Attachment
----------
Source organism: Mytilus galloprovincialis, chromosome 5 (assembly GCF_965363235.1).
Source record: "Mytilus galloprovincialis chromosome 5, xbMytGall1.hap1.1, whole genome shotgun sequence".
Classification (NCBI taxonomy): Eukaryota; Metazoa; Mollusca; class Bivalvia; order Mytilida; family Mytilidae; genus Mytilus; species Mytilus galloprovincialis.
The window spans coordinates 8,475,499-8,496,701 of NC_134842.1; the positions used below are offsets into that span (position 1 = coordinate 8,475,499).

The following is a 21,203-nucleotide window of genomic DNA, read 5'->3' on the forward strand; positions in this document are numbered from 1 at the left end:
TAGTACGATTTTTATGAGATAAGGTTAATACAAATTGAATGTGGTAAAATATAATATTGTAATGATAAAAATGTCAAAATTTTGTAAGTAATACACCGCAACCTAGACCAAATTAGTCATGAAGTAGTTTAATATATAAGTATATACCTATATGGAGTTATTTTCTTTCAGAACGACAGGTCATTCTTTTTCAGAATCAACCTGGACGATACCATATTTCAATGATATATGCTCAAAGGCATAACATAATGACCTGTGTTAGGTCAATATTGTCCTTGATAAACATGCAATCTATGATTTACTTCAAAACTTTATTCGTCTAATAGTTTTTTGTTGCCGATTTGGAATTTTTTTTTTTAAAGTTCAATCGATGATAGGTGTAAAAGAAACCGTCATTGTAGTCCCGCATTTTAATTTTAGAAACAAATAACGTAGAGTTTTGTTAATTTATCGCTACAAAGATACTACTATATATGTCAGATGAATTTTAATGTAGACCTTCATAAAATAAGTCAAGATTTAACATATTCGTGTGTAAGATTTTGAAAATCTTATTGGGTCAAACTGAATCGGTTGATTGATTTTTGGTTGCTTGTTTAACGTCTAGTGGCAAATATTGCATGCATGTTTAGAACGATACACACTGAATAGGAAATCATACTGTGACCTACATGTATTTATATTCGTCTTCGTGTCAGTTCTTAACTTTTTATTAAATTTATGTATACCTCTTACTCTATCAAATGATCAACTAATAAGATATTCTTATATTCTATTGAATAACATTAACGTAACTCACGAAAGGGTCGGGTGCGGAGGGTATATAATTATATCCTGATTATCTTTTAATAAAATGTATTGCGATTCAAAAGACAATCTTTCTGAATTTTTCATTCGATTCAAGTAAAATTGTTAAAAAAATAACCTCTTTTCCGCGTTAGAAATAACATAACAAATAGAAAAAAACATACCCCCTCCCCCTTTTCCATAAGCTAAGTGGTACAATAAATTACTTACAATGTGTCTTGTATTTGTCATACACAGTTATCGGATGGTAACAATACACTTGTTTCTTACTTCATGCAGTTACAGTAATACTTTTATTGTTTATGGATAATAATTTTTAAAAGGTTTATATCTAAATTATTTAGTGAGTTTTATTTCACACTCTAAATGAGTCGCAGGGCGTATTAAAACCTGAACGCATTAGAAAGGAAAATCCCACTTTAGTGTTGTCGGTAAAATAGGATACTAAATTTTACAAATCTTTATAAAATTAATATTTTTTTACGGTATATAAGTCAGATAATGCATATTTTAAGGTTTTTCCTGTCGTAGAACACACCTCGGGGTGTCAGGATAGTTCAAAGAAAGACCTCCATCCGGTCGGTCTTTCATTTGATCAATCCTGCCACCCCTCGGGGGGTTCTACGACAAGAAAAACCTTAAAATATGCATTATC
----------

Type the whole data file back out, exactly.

Source organism: Mytilus galloprovincialis, chromosome 5 (assembly GCF_965363235.1).
Source record: "Mytilus galloprovincialis chromosome 5, xbMytGall1.hap1.1, whole genome shotgun sequence".
Classification (NCBI taxonomy): Eukaryota; Metazoa; Mollusca; class Bivalvia; order Mytilida; family Mytilidae; genus Mytilus; species Mytilus galloprovincialis.
The window spans coordinates 8,475,499-8,496,701 of NC_134842.1; the positions used below are offsets into that span (position 1 = coordinate 8,475,499).

The following is a 21,203-nucleotide window of genomic DNA, read 5'->3' on the forward strand; positions in this document are numbered from 1 at the left end:
TAGTACGATTTTTATGAGATAAGGTTAATACAAATTGAATGTGGTAAAATATAATATTGTAATGATAAAAATGTCAAAATTTTGTAAGTAATACACCGCAACCTAGACCAAATTAGTCATGAAGTAGTTTAATATATAAGTATATACCTATATGGAGTTATTTTCTTTCAGAACGACAGGTCATTCTTTTTCAGAATCAACCTGGACGATACCATATTTCAATGATATATGCTCAAAGGCATAACATAATGACCTGTGTTAGGTCAATATTGTCCTTGATAAACATGCAATCTATGATTTACTTCAAAACTTTATTCGTCTAATAGTTTTTTGTTGCCGATTTGGAATTTTTTTTTTTAAAGTTCAATCGATGATAGGTGTAAAAGAAACCGTCATTGTAGTCCCGCATTTTAATTTTAGAAACAAATAACGTAGAGTTTTGTTAATTTATCGCTACAAAGATACTACTATATATGTCAGATGAATTTTAATGTAGACCTTCATAAAATAAGTCAAGATTTAACATATTCGTGTGTAAGATTTTGAAAATCTTATTGGGTCAAACTGAATCGGTTGATTGATTTTTGGTTGCTTGTTTAACGTCTAGTGGCAAATATTGCATGCATGTTTAGAACGATACACACTGAATAGGAAATCATACTGTGACCTACATGTATTTATATTCGTCTTCGTGTCAGTTCTTAACTTTTTATTAAATTTATGTATACCTCTTACTCTATCAAATGATCAACTAATAAGATATTCTTATATTCTATTGAATAACATTAACGTAACTCACGAAAGGGTCGGGTGCGGAGGGTATATAATTATATCCTGATTATCTTTTAATAAAATGTATTGCGATTCAAAAGACAATCTTTCTGAATTTTTCATTCGATTCAAGTAAAATTGTTAAAAAAATAACCTCTTTTCCGCGTTAGAAATAACATAACAAATAGAAAAAAACATACCCCCTCCCCCTTTTCCATAAGCTAAGTGGTACAATAAATTACTTACAATGTGTCTTGTATTTGTCATACACAGTTATCGGATGGTAACAATACACTTGTTTCTTACTTCATGCAGTTACAGTAATACTTTTATTGTTTATGGATAATAATTTTTAAAAGGTTTATATCTAAATTATTTAGTGAGTTTTATTTCACACTCTAAATGAGTCGCAGGGCGTATTAAAACCTGAACGCATTAGAAAGGAAAATCCCACTTTAGTGTTGTCGGTAAAATAGGATACTAAATTTTACAAATCTTTATAAAATTAATATTTTTTTACGGTATATAAGTCAGATAATGCATATTTTAAGGTTTTTCCTGTCGTAGAACACACCTCGGGGTGTCAGGATAGTTCAAAGAAAGACCTCCATCCGGTCGGTCTTTCATTTGATCAATCCTGCCACCCCTCGGGGGGTTCTACGACAAGAAAAACCTTAAAATATGCATTATC